We are all individuals! But we are citizens too!

In this blog entry, John Fairfield, author of The Public and Its Possibilities urges us to consider the value of personal responsibility.

Our public life is infected with such deep anger that our elected representatives hesitate to meet with their own constituents. Bailouts of Wall Street bankers, industrial corporations, and homeowners have added to a mounting national debt already swollen by the wars and tax cuts of the past decade. So how do we get “we the people” to use their collective powers for good?

The dominant values in American life have always been private ones – self-reliance and personal responsibility, individual rights of property and privacy, the domestic joys of hearth and home. But there is also a civic strand in our history, a rich legacy of public experience and political aspiration.  The United States came to life in a revolution to protect political liberty and, as Thomas Paine put it, “prepare in time an asylum for mankind.”  The United States underwent a painful rebirth in a bloody civil war that President Abraham Lincoln described as an effort to preserve the “last, best hope of earth” and ensure that “government by the people, for the people, and of the people shall not perish from the earth.” Hundreds of thousands of Americans have died to protect a Constitution that provides “we the people” with the power to “form a more perfect Union.

For the past thirty years, however, we have embraced the belief that government is the problem. Public initiative has taken a back seat to a market fundamentalism determined to privatize every aspect of American life. Occasionally a candidate has won office with a campaign centered on public initiatives and civic aspirations. Sadly, little has come of such campaigns, even in victory, due to our leaders’ personal and political failures and our own apathy. A pervasive cynicism about government always returns, leaving us to shun public responsibilities.

The election of President Barack Obama in 2008 once again suggested that leaders willing to ask Americans to participate in something larger than themselves could succeed. “What is required of us now,” Obama explained in his inaugural address, “is a new era of responsibility —  a recognition, on the part of every American, that we have duties to ourselves, our nation, and the world, duties that we do not grudgingly accept but rather seize gladly.”

As in the past, the Obama administration has had to contend with its own mistakes and a pervasion frustration with politics. But there appears to be an inconsistency in our angry condemnations of incompetent and improvident government. Get the government out of health care, we say, but protect Medicare. Avoid bailouts and stimulus bills, yet somehow ensure economic security and prosperity. Deregulate the economy, but protect the purity of our air, water, and food.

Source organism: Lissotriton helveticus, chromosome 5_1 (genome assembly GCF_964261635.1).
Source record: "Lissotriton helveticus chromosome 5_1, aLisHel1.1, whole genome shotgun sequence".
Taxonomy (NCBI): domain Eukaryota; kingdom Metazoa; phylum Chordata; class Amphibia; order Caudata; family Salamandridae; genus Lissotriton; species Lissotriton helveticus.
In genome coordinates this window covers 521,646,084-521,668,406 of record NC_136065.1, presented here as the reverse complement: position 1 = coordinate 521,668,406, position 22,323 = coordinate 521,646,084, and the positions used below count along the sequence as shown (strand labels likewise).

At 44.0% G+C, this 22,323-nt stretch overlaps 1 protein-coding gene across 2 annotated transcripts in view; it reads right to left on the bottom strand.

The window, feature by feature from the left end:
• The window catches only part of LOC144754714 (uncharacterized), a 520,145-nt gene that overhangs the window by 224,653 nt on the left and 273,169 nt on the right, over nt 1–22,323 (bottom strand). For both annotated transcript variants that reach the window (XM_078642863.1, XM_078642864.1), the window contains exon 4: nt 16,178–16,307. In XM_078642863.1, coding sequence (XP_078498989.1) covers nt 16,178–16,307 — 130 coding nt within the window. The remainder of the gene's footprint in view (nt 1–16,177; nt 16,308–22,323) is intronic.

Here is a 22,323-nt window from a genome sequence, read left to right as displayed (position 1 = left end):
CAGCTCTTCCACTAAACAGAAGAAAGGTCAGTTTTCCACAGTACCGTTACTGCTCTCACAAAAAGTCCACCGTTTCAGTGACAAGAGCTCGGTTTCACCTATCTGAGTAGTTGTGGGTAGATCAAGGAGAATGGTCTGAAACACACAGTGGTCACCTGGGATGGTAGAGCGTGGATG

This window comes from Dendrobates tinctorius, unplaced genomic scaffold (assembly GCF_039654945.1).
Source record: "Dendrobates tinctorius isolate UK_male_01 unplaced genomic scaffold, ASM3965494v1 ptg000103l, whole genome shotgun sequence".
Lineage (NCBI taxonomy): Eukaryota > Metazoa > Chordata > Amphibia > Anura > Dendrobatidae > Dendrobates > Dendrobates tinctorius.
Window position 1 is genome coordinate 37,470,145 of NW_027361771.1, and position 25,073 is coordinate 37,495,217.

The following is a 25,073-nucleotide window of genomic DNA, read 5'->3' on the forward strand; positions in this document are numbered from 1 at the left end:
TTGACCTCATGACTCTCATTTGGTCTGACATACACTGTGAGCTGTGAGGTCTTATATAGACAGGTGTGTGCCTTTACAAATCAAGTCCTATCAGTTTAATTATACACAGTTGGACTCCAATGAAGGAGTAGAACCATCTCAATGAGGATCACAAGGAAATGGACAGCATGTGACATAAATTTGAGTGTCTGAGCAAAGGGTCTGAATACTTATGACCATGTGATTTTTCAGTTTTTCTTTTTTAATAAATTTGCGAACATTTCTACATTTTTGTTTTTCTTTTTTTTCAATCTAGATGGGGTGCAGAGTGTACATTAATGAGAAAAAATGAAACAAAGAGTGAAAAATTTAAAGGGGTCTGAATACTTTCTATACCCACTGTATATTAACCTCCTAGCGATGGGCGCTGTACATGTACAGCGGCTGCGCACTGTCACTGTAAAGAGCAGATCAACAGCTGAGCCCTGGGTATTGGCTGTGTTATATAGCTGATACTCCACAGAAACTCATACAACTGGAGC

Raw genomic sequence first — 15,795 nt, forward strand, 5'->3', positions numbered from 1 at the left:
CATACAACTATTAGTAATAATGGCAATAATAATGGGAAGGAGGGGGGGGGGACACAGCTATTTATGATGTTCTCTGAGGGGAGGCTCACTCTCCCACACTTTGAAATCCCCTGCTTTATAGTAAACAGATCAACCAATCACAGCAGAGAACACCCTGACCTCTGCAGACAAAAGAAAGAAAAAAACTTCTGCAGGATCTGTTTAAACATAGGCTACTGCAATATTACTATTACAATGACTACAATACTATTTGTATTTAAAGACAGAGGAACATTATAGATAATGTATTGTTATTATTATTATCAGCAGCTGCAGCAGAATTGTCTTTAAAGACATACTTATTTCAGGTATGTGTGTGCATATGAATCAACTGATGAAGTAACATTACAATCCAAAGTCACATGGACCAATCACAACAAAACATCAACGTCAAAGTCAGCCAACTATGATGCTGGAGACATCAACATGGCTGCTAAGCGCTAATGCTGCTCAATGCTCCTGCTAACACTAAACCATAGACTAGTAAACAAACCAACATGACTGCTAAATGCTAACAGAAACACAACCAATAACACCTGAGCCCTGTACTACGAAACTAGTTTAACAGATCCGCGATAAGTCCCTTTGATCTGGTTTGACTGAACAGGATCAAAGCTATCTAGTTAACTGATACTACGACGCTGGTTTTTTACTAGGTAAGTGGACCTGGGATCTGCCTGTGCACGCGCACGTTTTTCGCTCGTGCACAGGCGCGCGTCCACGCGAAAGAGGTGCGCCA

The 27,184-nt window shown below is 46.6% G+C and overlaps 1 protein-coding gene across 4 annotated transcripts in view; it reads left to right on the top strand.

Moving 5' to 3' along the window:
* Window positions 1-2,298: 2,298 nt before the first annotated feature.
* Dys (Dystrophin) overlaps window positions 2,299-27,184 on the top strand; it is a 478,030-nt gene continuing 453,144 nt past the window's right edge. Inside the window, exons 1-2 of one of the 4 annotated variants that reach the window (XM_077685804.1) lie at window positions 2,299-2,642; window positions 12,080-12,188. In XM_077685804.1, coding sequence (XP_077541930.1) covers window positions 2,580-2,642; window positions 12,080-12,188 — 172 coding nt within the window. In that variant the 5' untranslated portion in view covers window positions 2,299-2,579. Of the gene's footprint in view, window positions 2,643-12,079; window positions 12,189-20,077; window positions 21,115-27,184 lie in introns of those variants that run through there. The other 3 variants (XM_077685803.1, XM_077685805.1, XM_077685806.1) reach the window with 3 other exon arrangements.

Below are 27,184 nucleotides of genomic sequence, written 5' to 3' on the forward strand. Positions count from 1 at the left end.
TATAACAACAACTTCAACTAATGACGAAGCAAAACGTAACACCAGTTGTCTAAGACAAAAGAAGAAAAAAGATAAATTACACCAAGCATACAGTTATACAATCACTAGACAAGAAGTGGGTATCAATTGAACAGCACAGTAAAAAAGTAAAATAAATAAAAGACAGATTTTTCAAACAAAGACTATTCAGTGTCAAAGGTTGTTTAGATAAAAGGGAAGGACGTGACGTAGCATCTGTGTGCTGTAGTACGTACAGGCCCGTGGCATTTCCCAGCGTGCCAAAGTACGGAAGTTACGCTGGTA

Both the anger and the inconsistencies are a visceral reaction to the unwelcome truth made unmistakably clear in our recent troubles: our unavoidable dependence on the same public and private institutions that we mistrust and revile. We think of ourselves as a nation of self-reliant, personally-responsible individuals. But the near-collapse of the credit system, the escalating costs of health care, and the horrific oil spill in the Gulf painfully reminded us of our reliance not only on government but on financial and industrial corporations over which we have so little control.

So as a new election cycle is upon us, I have wondered if my history of public experience and civic aspiration,  The Public and Its Possibilities: Triumphs and Tragedies in the American City, has something useful to tell us. I think it does. Self-reliance and personal responsibility are indelible values in American life, worthy of our respect and ignored only at great peril. But we must recognize that self-reliance and personal responsibility are not merely personal and private matters. No one is born self-reliant and personally responsible. We acquire those traits, if at all, through a host of social and civic relationships, starting with the family and extending outward into public life. Self-reliance and personal responsibility are also the product of the institutions, public and private, in which we spend much of our lives and which shape our ambitions and opportunities.

In other words, one has to be given a chance to be responsible. The great glory of democracy – and its great burden – is to create a society, economy, and culture which encourages and enables each of us to become self-reliant and responsible. This is a task beyond our capacities as isolated individuals and requires we work together. Self-reliance does not preclude co-operation and responsibility implies obligations to others. To realize these values, we must rebuild a civic realm not of privileges or entitlements but of common opportunities and obligations for education and service. It also demands that all our institutions, public and private, be reorganized to promote the widest possible distribution of political and economic responsibility. Such an effort combines our commitment to those great values of self-reliance and personal responsibility with our civic aspiration for self-government. It might even be a program the parties could unite behind.

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